Five members of President Obama's faith-based advisory council have joined the debate over his plan to rescind recent conscience protections for healthcare workers, but could not agree whether those rules should remain intact or be overturned.
Obama's Department of Health and Human Services has set a Thursday deadline for comments to be submitted on whether regulations former President Bush enacted in December should be overturned, as Obama plans to do.
The letter, signed by eight religious leaders and scholars, said upfront that some signers would urge HHS to retain the Bush regulations, while others would urge the Department to rescind them.
But either way, the letter submitted by Nathan Diament from the Union of Orthodox Jewish Congregations, said longstanding federal protections from the Civil Rights Act of 1964 are inadequate.
"The decision to protect conscience concerns about deeply divisive healthcare procedures was made over a period of decades by the Congress, and nothing the Department did or does can rescind that decision," the letter said. "Statutes trump regulations, just as the Constitution
Signers include Diament and four other members of Obama's advisory panel for the revamped Office of Faith-based and Neighborhood Partnerships: Sojourners president Jim Wallis; Florida megachurch pastor Joel Hunter; Wake Forest University scholar Melissa Rogers; and Rabbi David Saperstein, director of the Religious Action Center of Reform Judaism.
The Bush administration regulations protect an individual's or institution's rights to refuse a service, such as abortion or distribution of contraceptives, if doing so violates religious or moral beliefs.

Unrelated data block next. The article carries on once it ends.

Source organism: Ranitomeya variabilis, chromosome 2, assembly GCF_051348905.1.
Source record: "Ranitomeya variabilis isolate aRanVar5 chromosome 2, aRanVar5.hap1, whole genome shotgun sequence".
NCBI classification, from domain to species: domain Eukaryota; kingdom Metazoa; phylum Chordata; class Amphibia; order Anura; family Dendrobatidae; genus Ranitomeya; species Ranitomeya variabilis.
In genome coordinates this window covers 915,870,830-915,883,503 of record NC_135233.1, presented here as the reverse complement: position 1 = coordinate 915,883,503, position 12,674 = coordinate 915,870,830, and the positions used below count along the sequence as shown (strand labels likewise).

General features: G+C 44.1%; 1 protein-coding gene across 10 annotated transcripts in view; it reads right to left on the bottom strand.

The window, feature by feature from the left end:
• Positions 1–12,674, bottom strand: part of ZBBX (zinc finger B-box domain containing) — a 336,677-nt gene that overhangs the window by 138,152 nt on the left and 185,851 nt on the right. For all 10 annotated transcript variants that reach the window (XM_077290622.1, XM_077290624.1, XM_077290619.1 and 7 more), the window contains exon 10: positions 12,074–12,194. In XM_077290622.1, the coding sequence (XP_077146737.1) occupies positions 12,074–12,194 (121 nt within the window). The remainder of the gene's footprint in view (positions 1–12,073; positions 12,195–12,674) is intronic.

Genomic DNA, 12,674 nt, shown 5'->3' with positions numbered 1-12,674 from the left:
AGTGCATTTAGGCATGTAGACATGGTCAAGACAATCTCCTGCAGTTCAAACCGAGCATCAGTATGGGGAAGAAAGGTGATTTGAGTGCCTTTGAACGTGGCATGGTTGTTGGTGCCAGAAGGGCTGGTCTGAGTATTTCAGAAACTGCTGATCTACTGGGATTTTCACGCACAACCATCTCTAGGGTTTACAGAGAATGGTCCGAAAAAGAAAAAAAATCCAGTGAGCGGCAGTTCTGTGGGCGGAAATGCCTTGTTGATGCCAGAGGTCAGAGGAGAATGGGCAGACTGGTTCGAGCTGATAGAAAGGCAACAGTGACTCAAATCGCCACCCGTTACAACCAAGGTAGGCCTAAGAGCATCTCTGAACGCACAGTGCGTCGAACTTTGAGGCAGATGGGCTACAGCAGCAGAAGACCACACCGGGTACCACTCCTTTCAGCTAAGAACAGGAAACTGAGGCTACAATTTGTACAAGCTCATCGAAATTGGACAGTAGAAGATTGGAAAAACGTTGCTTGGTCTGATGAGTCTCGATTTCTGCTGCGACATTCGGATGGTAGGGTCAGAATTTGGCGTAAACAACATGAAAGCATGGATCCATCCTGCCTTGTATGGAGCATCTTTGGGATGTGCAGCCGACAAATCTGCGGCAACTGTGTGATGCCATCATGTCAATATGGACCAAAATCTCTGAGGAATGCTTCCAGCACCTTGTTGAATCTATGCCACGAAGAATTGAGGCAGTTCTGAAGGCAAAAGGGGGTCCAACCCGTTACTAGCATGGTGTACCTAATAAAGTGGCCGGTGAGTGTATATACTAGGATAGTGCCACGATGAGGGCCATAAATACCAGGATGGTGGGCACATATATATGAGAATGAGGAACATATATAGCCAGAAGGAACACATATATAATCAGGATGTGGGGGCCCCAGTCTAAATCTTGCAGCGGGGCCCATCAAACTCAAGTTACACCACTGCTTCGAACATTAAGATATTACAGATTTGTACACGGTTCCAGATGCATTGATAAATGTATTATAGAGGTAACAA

Critics, however, say Title VII of the landmark Civil Rights Act already protects against workplace discrimination. The religious leaders' letter said Title VII does not adequately address healthcare conscience issues.
"For providers who believe life begins at conception, whether or not Plan B technically acts as an (abortion-inducing drug) changes little about the need to accommodate the pharmacist with a conscientious objection to dispensing Plan B," the letter said. "As the law does in other contexts, we should rely on the refusing party to decide where his or her conscience concerns begin and end."
The writers hold Obama to a campaign pledge in which he said he would support legislation to strengthen Title VII.
"A strengthened Title VII, with its `undue hardship' `reasonable accommodation' balancing approach is, in our view, an excellent means of addressing healthcare conscience issues beyond the scope" of the Bush-era regulations, the letter said.
Others who joined the letter include the Rev. Richard Land, president of the Southern Baptist's Convention's Ethics and Religious Liberty Commission; anti-abortion Catholic scholar Douglas Kmiec; and Robert Fretwell-Wilson, a law professor at Washington & Lee University.